“To proclaim liberty to captives and recovery of sight to the blind, to let the oppressed go free,” Luke 4:18 (NABRE).
This text is more apt to evoke images of Civil Rights marches and speeches given in the 1950s/1960s more than a picture of a Middle-Eastern Jewish man at a synagogue a couple thousand years ago. However, as much as the first grouping of images come to mind when reading these lines, so too should the second image of Jesus proclaiming his calling on Earth, as detailed in passage from Luke quoted above.
These verses seem to give way to a newer and deeper understanding of Jesus as a man exemplifying peace and justice. Maybe he becomes a little more three dimensional than before. Ordinarily when asked to think about any story with scenes of Jesus, i remember him doing insane miracles. These could include, but are not limited to, walking on water, casting out demons, turning water into wine, rising from the dead, things that would make for interesting party or reality TV show. But they are not necessarily anything that would cause me to rethink my role as someone attempting to be a follower of Christ.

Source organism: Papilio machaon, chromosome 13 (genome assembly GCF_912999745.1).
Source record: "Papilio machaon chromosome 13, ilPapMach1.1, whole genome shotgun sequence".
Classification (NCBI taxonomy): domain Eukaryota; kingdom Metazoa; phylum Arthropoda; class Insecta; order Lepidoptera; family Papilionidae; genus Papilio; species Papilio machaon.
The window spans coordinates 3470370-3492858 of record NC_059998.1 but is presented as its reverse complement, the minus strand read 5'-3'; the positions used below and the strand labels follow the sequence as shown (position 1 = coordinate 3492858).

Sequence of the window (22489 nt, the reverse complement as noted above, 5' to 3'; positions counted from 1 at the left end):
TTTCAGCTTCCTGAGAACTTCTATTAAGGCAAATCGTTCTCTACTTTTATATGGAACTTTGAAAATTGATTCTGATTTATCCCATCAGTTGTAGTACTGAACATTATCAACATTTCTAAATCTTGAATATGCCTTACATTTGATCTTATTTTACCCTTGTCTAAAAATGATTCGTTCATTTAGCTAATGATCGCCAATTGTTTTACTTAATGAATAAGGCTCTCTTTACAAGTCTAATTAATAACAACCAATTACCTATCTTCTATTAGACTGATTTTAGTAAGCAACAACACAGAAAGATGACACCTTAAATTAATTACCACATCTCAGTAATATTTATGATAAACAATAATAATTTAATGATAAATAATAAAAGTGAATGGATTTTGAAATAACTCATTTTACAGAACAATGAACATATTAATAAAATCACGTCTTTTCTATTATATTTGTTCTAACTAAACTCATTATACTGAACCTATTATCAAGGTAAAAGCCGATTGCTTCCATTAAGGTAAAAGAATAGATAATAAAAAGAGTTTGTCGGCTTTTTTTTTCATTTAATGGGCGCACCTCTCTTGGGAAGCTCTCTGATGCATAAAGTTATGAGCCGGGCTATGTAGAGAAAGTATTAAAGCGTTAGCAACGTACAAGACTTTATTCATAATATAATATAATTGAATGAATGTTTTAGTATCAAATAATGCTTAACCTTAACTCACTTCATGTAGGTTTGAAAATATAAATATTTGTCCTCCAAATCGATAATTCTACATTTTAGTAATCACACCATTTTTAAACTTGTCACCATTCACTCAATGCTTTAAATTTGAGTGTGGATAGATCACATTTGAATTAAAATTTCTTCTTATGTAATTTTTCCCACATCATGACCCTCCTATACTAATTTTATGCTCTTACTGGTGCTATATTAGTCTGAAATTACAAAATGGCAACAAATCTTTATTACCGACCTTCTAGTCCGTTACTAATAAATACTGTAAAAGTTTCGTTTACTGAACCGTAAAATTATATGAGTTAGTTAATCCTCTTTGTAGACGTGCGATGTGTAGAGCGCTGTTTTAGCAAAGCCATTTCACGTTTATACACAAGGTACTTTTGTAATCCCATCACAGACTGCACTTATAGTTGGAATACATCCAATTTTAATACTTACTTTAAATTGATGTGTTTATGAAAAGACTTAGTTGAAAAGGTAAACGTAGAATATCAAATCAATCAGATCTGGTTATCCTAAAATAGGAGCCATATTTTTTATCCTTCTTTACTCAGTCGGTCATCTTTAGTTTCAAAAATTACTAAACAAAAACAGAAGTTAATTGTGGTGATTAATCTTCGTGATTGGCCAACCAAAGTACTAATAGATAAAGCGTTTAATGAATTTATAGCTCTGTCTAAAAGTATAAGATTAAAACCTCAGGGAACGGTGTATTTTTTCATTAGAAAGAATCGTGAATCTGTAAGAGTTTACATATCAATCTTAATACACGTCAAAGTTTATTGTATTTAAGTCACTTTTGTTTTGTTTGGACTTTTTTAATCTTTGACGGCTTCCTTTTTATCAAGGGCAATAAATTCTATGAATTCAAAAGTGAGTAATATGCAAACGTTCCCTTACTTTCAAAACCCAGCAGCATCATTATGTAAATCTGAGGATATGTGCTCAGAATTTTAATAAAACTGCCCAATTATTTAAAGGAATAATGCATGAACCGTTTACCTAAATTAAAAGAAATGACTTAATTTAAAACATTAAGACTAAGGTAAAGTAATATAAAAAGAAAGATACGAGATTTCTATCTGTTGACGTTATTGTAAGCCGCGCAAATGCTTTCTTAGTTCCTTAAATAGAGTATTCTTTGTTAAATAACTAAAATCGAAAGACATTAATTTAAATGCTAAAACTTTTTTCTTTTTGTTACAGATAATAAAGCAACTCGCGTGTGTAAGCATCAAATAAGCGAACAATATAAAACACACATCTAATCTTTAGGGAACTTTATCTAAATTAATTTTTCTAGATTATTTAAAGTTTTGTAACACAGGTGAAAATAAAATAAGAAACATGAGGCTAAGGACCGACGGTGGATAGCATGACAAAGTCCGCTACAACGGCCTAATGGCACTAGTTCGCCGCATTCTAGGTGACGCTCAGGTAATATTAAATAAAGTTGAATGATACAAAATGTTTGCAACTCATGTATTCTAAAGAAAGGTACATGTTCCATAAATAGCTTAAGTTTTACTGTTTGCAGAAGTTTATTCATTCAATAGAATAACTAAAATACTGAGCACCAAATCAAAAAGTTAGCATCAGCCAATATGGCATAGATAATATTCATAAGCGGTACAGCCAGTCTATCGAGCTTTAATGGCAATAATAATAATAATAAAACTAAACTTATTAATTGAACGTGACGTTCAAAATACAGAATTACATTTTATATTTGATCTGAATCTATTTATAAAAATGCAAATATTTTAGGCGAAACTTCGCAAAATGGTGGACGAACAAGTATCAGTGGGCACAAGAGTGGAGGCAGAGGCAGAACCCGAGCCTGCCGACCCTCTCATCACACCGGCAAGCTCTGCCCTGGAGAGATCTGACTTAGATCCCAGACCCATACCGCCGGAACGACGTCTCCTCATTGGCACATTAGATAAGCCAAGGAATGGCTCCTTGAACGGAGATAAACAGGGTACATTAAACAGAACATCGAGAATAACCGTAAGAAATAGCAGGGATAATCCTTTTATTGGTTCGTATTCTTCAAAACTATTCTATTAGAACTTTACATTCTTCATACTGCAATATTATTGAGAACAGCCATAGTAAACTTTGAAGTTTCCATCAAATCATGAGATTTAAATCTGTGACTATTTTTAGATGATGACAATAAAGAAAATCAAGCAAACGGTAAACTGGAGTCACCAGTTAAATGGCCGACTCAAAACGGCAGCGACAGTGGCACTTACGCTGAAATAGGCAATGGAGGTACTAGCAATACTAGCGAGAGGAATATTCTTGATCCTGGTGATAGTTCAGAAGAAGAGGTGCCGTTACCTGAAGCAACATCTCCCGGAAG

However, it becomes essential to remember that as much as Jesus did rather odd and peculiar things, they were intentional, purposeful and designed to make people actually stop and react- not just blindly accept. Maybe it’s time to start taking what Jesus said and did a little more literally, particularly in his promotion of peace and justice. He sided constantly with those who are vulnerable in society. I know for myself that it is relatively easy to get swept up into reducing Jesus to just a “nice guy” instead of truly reflecting on how he responded to the needs of the poor and oppressed because that can quickly become a little uncomfortable. When I do start thinking about what Jesus literally did rather than simply writing it off as just “another miracle,” then Jesus gets a little more dangerous than an average “nice guy”. I feel convicted then to branch out of my comfort zone to interact and encounter the world in ways that challenge me to live a more humble and just life.
So who would Jesus be reaching out to in 2017? Who would Jesus identify as oppressed and how would he act in a way that recognizes the difficulty of their situation and respects their personhood? How are we called, based on our strengths, to encounter others in an attitude of promoting peace and justice as exemplified by Christ?